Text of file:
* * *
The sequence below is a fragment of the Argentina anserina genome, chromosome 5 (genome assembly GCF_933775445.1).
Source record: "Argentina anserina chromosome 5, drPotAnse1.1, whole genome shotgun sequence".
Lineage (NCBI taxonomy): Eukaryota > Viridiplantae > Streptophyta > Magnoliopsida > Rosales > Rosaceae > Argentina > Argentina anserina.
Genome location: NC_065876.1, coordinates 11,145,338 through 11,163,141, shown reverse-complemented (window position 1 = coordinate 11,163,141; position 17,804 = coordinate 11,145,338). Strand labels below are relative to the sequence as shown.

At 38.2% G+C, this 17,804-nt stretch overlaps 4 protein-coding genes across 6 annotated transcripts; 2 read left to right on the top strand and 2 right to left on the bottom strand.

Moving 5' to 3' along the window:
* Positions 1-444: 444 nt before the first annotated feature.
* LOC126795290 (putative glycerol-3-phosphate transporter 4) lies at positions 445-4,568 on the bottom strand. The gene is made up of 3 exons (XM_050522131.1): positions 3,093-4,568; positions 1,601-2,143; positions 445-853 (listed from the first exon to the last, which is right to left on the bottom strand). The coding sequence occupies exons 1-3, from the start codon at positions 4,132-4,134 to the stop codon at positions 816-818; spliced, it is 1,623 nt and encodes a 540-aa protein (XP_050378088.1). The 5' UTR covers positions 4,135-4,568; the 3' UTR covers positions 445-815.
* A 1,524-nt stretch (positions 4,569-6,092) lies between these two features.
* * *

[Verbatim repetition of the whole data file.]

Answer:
The sequence below is a fragment of the Argentina anserina genome, chromosome 5 (genome assembly GCF_933775445.1).
Source record: "Argentina anserina chromosome 5, drPotAnse1.1, whole genome shotgun sequence".
Lineage (NCBI taxonomy): Eukaryota > Viridiplantae > Streptophyta > Magnoliopsida > Rosales > Rosaceae > Argentina > Argentina anserina.
Genome location: NC_065876.1, coordinates 11,145,338 through 11,163,141, shown reverse-complemented (window position 1 = coordinate 11,163,141; position 17,804 = coordinate 11,145,338). Strand labels below are relative to the sequence as shown.

At 38.2% G+C, this 17,804-nt stretch overlaps 4 protein-coding genes across 6 annotated transcripts; 2 read left to right on the top strand and 2 right to left on the bottom strand.

Moving 5' to 3' along the window:
* Positions 1-444: 444 nt before the first annotated feature.
* LOC126795290 (putative glycerol-3-phosphate transporter 4) lies at positions 445-4,568 on the bottom strand. The gene is made up of 3 exons (XM_050522131.1): positions 3,093-4,568; positions 1,601-2,143; positions 445-853 (listed from the first exon to the last, which is right to left on the bottom strand). The coding sequence occupies exons 1-3, from the start codon at positions 4,132-4,134 to the stop codon at positions 816-818; spliced, it is 1,623 nt and encodes a 540-aa protein (XP_050378088.1). The 5' UTR covers positions 4,135-4,568; the 3' UTR covers positions 445-815.
* A 1,524-nt stretch (positions 4,569-6,092) lies between these two features.